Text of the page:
Microsoft says tech companies ‘whipsawed’ by conflicting laws on global data transfer

The company is asking for reform of both US law and inter-government treaties

Microsoft is expected to testify that both outdated U.S. laws and agreements between countries on cross-border transfer of data have to be amended as tech companies are increasingly ‘whipsawed’ in legal conflicts in which local authorities are seeking unilateral and extraterritorial warrants over data stored in the cloud.

In written testimony ahead of a U.S. House of Representatives hearing scheduled for Thursday, Microsoft’s President and Chief Legal Officer Brad Smith wrote that countries are “increasingly claiming new extraterritorial legal authority (and interpreting existing legal authorities) to access and intercept data.” In response, other countries are enacting a range of laws, including data localization and data retention requirements, so as to counter such extraterritorial authorities, he added.

A copy of Smith’s testimony was posted on the site of the House Judiciary Committee. Other testimonies also pointed to conflicts between laws in different jurisdictions and the need to streamline Mutual Legal Assistance Treaties (MLATs) for exchange between countries of evidence and information in criminal and related investigations.

“Today, for reasons both technological and political, there are growing conflicts between U.S. and foreign laws regulating production of data in response to governmental surveillance directives,” wrote David S. Kris, general counsel at Intellectual Ventures and a former Department of Justice official.

The issue of cross-border data transfers is particularly sensitive for Microsoft, which is already fighting in an appeals court in New York a demand from the U.S. government that it should turn over certain emails stored in a data center in Ireland in connection with an investigation.

In response to a search warrant, Microsoft provided non-content information held on its U.S. servers but tried to quash the warrant when it found that the account was hosted in Dublin and the content was also stored there.

Microsoft holds that the U.S. Congress did not say that the Electronics Communications Privacy Act "should reach private emails stored on provider's computers in foreign countries." The company favors an inter-governmental resolution to the U.S. demand for access to the emails in Dublin, through the use of MLATs the U.S. has with other countries including Ireland. Ireland has volunteered to consider a request for the data under the treaty.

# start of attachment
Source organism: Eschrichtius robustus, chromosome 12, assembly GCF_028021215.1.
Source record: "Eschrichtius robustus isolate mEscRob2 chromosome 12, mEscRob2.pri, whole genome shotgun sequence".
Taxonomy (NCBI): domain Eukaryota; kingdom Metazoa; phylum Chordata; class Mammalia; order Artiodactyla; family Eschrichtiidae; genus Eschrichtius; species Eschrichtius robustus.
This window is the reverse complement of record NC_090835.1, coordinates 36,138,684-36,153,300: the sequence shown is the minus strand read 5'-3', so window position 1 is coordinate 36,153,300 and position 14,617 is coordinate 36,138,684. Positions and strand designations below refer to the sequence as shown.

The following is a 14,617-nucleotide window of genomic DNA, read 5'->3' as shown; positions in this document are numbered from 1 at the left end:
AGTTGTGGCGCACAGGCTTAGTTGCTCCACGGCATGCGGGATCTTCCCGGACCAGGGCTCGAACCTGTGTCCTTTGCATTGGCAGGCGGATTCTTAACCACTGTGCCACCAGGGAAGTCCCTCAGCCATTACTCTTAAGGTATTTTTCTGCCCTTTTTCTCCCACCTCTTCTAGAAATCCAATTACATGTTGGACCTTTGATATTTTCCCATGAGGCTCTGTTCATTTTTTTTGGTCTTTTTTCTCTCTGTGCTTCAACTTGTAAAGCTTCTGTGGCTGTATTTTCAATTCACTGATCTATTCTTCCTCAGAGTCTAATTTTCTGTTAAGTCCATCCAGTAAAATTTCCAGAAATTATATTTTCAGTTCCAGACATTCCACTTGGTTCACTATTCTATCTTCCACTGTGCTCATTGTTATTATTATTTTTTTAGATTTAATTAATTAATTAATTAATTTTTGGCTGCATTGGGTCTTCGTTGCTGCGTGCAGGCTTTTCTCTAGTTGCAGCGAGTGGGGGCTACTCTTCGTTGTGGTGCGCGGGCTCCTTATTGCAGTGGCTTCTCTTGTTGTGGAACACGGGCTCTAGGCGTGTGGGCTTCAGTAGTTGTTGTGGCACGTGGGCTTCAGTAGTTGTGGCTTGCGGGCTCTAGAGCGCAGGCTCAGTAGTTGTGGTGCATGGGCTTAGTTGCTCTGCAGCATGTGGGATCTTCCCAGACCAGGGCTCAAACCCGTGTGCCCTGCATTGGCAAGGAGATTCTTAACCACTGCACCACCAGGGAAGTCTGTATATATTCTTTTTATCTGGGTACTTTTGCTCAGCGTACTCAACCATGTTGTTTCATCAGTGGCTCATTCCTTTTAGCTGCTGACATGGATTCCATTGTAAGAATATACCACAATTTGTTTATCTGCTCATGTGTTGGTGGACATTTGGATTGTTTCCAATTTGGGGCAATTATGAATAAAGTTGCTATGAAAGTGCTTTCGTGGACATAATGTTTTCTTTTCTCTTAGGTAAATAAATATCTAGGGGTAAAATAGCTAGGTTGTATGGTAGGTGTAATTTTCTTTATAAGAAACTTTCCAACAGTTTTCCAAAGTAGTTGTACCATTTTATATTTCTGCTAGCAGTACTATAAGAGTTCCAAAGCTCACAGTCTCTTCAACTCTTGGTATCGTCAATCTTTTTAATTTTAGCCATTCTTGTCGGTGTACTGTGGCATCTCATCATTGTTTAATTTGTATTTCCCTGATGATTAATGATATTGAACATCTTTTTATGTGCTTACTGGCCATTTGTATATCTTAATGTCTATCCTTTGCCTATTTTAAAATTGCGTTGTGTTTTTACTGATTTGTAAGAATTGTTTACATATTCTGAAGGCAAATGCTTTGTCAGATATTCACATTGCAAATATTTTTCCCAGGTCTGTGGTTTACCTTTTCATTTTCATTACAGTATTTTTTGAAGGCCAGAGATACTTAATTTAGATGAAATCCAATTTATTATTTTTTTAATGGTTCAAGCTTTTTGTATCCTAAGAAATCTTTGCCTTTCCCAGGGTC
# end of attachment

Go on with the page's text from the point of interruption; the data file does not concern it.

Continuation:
International legal cooperation worked well, for example, when after the terror attacks in January last year on the offices in Paris of satire magazine Charlie Hebdo, French authorities contacted the FBI for emails from two customer accounts held by Microsoft and the content was delivered to the FBI “all in exactly 45 minutes,” Smith said.

But countries are not always willing to play by these rules because of the delays in the MLAT process in the U.S.  A 2013 report found that the MLAT process is "too slow and cumbersome"  and can take 10 months on an average.

Brazilian courts and legislation, for example, assert the authority to compel U.S. tech companies to disclose the contents of users’ communications to local law enforcement, even if the data is located in other countries, according to Microsoft. The company stores the data in the U.S. and under the ECPA it would be illegal for it to hand over the data even if it belonged to a Brazilian user.

Brazil has refused to seek the information through a MLAT citing time sensitivities, Smith said. The Brazilian government has levied fines against the company's local subsidiary and in one case arrested and charged criminally a local employee, when Microsoft refused to violate U.S. law by complying with the Brazilian orders.

The need to reform MLAT was brought up in other testimonies as well. Jennifer Daskal, assistant professor at the American University Washington College of Law, said the MLAT process can be laborious in the U.S. and the range of responses to this by foreign countries include mandatory data localization requirements, unilateral assertions of extraterritorial jurisdiction, compulsory anti-encryption and even threats to local employees of the U.S. firm.

Another wrinkle for data transfer is likely to be the European Union's upcoming implementation of the proposed General Data Protection Regulation, which is expected to come into force in the spring of 2018. "Once the GDPR comes into force, the conflict between EU law and U.S. requirements will become even more stark," Smith said.

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